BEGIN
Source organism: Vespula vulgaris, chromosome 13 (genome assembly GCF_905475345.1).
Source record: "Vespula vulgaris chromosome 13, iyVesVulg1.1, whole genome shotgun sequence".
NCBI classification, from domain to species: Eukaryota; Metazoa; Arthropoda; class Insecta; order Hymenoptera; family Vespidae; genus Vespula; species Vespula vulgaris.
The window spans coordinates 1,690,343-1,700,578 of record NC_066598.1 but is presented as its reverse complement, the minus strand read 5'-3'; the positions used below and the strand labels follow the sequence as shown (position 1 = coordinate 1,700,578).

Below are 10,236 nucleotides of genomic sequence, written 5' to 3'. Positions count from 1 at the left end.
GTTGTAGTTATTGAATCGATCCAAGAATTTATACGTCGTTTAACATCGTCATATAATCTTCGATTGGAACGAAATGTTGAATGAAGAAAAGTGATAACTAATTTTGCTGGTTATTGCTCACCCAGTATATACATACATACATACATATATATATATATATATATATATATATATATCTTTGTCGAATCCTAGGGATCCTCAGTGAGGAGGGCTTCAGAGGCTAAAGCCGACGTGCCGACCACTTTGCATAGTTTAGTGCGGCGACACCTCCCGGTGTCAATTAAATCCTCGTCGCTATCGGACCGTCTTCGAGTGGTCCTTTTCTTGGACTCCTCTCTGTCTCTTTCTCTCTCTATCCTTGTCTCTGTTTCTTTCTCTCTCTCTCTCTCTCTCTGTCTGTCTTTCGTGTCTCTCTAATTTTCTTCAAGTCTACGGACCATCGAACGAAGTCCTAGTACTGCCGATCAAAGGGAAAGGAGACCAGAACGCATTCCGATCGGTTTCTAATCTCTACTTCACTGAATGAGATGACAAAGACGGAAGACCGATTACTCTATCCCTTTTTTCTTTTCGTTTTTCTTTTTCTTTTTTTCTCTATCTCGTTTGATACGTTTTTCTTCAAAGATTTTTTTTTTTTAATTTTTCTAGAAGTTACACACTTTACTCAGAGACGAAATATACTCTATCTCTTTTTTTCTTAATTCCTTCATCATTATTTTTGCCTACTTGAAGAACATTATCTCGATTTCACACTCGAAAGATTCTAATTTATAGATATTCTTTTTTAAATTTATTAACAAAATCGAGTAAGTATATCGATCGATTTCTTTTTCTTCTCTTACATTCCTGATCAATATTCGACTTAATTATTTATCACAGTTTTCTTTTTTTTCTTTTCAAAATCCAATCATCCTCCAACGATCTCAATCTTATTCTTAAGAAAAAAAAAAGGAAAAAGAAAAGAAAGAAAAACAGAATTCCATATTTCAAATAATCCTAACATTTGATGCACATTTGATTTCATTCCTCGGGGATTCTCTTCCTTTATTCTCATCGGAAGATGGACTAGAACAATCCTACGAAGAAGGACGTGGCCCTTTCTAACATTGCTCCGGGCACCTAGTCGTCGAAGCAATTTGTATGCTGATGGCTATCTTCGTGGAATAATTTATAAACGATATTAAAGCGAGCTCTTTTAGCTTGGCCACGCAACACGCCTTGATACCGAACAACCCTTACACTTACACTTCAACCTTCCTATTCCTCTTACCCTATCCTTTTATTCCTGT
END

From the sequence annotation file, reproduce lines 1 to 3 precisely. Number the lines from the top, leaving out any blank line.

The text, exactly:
Source organism: Vespula vulgaris, chromosome 13 (genome assembly GCF_905475345.1).
Source record: "Vespula vulgaris chromosome 13, iyVesVulg1.1, whole genome shotgun sequence".
NCBI classification, from domain to species: Eukaryota; Metazoa; Arthropoda; class Insecta; order Hymenoptera; family Vespidae; genus Vespula; species Vespula vulgaris.